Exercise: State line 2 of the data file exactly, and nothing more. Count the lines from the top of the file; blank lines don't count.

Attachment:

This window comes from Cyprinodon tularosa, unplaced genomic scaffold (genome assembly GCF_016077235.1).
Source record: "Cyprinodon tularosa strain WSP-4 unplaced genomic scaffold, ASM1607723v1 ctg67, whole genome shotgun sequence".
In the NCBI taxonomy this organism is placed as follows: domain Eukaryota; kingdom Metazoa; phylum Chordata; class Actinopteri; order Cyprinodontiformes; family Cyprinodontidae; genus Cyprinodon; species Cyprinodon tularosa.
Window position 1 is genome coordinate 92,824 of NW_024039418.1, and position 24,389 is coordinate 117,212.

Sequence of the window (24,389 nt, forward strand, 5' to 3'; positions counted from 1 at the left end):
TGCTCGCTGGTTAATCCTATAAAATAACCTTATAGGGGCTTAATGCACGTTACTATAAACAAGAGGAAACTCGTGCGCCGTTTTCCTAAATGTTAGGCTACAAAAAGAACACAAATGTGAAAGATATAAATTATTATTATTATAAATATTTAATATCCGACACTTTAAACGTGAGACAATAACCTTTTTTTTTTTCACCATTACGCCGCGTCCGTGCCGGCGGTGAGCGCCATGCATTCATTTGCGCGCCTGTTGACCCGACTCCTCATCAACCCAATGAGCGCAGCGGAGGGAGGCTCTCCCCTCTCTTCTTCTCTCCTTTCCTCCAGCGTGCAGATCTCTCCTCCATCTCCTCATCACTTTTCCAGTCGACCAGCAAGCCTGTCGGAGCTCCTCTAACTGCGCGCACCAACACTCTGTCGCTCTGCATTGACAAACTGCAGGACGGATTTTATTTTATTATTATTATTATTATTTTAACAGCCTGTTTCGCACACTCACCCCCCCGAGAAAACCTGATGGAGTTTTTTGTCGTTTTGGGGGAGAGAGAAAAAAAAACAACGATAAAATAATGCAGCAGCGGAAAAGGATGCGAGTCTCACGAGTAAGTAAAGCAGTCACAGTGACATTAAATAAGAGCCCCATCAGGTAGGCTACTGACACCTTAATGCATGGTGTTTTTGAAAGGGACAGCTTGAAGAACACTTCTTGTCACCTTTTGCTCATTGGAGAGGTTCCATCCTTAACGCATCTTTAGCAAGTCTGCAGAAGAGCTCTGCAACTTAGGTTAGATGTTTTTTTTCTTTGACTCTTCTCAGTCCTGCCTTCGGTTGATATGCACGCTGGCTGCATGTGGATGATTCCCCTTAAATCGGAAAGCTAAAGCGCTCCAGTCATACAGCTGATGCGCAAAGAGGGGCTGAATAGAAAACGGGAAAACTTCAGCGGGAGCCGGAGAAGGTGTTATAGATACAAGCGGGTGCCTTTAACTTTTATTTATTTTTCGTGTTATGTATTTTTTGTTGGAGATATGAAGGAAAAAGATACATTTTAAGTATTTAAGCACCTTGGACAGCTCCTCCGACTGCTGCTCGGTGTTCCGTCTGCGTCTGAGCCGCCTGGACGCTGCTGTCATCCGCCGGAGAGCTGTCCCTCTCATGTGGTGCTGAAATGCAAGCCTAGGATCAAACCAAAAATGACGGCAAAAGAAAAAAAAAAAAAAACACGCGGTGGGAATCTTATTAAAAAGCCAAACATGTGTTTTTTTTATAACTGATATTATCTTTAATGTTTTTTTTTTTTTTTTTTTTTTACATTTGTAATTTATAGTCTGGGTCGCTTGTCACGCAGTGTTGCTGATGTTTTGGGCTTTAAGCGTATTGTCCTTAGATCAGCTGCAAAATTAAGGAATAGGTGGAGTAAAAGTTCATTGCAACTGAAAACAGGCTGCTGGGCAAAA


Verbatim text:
Source record: "Cyprinodon tularosa strain WSP-4 unplaced genomic scaffold, ASM1607723v1 ctg67, whole genome shotgun sequence".